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No round and round on I.B. roundabout test

"We had a chance to do it right…. We didn't win people over with this project."

Test roundabout at 9th Street and Donax Avenue
Test roundabout at 9th Street and Donax Avenue

Residents near the 9th Street and Donax Avenue roundabout showed up at the Imperial Beach council meeting last week, March 18, to let council members know what they thought of the demonstration project put in place last November.

"When you're running a test on live individuals, you have got to notify them, you got to notify," said Augustin Rojas, who lives near the intersection. "It's a problem that's waiting for an accident to happen."

About a dozen of Rojas's neighbors came to speak at the review of the three-month-long demonstration project and to urge the city to shut the whole thing down and return to stop signs.

"Demonstrations aren't something that go on indefinitely," Albert Knecht said. "We tried it, we spent the money on it, it's done."

The review of the project received 109 comments via email, phone, and letters; 6 were in support of continuing the project. The test cost about $10,000 and will come down for about $500 worth of materials. Had it been a success, the city would have built a structure that would have cost about $300,000.

About 5600 cars a day go through the intersection, most going north or south, according to the traffic engineer's report. The roundabout replaced four-way stop signs with the traffic circle that narrowed two lanes of traffic north and two lanes south on 9th and funneled it into a circle with east and west traffic from Donax.

The circle has crosswalk ramps set back and outside the circle. The idea was to reduce the amount of time spent waiting and the amount of gasoline burned with the starts and stops at the intersection. In creating the circle, the neighbors lost 16 parking spaces and, according to complaints, lost some access to driveways at the apartment buildings on the street corners.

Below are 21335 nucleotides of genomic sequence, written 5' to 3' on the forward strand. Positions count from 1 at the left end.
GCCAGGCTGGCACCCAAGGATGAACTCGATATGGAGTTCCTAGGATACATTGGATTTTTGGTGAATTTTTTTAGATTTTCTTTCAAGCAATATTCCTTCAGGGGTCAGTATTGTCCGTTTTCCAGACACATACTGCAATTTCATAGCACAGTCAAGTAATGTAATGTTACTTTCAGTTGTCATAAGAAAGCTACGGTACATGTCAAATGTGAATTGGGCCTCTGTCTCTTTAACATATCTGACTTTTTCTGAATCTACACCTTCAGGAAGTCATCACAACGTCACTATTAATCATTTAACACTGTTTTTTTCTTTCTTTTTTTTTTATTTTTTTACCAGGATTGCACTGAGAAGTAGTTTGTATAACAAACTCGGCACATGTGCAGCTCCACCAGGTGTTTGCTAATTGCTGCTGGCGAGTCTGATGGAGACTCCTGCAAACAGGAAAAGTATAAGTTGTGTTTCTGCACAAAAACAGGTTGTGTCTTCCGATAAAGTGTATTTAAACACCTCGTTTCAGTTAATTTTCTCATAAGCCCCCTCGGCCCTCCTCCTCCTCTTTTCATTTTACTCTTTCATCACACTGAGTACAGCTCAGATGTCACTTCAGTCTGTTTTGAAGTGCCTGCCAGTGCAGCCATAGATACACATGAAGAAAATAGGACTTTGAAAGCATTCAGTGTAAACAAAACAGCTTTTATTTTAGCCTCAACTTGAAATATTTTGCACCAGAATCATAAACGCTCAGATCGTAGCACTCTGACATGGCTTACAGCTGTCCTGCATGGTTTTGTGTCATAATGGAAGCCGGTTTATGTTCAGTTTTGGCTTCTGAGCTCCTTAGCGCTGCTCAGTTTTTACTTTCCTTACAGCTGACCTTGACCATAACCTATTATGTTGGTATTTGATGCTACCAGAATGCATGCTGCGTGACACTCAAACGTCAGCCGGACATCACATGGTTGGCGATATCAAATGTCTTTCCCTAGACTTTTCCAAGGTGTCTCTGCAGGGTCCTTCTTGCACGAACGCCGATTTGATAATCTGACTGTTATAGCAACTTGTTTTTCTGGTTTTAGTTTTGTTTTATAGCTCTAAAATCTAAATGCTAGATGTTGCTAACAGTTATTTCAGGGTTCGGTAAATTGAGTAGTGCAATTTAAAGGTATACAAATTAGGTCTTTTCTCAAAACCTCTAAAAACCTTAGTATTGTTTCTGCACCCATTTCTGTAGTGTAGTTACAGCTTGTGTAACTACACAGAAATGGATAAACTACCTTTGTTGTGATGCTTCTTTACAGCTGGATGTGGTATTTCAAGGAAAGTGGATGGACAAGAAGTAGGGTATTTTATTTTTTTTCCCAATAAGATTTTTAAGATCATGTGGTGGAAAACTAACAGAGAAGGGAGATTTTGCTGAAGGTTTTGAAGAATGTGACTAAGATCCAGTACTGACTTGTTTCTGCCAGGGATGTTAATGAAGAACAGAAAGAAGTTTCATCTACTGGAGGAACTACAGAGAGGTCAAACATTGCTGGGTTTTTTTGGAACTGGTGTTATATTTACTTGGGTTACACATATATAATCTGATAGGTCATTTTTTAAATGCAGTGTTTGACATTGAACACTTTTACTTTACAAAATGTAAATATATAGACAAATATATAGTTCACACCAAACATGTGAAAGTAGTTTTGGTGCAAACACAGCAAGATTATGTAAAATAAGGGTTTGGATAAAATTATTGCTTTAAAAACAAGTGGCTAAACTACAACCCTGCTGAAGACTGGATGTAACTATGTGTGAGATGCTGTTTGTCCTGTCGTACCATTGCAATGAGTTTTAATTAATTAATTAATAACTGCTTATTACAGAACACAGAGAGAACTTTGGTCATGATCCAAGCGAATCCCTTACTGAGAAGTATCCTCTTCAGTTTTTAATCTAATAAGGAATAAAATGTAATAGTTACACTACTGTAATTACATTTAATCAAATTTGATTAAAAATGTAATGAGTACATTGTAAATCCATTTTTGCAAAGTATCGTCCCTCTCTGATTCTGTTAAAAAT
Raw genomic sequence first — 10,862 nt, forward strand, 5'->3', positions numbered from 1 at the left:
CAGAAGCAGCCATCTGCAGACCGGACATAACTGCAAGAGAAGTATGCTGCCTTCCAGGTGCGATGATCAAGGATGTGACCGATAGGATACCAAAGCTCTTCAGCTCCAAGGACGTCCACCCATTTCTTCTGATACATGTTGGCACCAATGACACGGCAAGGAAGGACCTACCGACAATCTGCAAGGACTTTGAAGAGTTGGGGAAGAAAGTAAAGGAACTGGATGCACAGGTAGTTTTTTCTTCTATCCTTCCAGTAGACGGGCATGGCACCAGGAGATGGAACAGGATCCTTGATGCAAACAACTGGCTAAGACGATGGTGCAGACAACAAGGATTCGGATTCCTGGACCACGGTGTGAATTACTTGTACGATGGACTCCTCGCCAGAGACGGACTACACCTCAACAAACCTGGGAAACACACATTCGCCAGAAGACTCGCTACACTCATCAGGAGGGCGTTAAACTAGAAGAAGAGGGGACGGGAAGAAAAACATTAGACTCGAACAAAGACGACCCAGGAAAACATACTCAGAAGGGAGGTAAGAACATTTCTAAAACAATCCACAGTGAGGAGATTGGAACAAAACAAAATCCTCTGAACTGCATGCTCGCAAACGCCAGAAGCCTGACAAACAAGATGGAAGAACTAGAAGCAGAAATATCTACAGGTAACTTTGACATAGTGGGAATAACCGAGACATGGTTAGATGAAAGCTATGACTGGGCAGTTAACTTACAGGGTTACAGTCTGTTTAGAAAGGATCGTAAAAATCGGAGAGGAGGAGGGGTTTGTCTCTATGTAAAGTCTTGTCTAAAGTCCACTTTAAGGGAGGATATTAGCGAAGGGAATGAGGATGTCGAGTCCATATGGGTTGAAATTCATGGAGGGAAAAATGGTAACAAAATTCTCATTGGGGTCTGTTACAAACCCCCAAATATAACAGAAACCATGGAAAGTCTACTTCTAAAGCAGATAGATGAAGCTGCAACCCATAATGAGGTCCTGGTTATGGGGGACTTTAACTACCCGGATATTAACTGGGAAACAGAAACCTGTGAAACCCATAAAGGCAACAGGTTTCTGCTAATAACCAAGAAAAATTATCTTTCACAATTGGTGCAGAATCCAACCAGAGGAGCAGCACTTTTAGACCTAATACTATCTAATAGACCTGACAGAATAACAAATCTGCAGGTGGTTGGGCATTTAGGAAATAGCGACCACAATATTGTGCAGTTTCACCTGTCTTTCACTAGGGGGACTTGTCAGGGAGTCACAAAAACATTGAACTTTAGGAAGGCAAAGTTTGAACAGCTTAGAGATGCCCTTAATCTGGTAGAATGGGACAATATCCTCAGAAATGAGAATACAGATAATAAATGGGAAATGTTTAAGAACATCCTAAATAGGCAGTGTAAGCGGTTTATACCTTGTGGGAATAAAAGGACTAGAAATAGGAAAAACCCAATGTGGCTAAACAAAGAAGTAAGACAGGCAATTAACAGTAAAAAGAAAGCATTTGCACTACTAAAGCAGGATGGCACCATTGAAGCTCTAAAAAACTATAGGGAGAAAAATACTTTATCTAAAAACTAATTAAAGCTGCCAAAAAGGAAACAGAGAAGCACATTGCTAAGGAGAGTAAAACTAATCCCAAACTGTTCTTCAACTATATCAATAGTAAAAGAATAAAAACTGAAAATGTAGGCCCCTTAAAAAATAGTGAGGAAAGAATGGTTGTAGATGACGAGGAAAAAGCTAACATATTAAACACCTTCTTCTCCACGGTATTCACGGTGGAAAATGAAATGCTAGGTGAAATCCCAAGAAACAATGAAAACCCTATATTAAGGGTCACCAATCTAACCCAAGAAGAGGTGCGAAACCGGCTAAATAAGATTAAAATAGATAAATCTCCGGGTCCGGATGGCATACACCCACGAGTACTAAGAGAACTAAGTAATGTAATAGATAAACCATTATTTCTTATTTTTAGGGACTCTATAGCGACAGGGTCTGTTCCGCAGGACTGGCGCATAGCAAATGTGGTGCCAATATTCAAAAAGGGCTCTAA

But the city lacked vehicle exhaust emissions data from before the project began and then didn't collect it once the circle was in place, making the environmental argument one built on speculation. Residents and drivers found the roundabout confusing, according to comments.

Fire trucks had a hard time going through, and crashes increased from one at the intersection in the same three-month period last year to two this year, according to the sheriff's department. The circle was so small that many drivers barreled through with little slowing, according to the observations of city manager Andy Hall. Pedestrians said they don't feel safe.

Sybil Rogert, who walks most places, said that the way the roundabout was laid out was "a hindrance to pedestrians and disabled vehicle traffic." "I myself have seen the apprehension of pedestrians," Rogert said.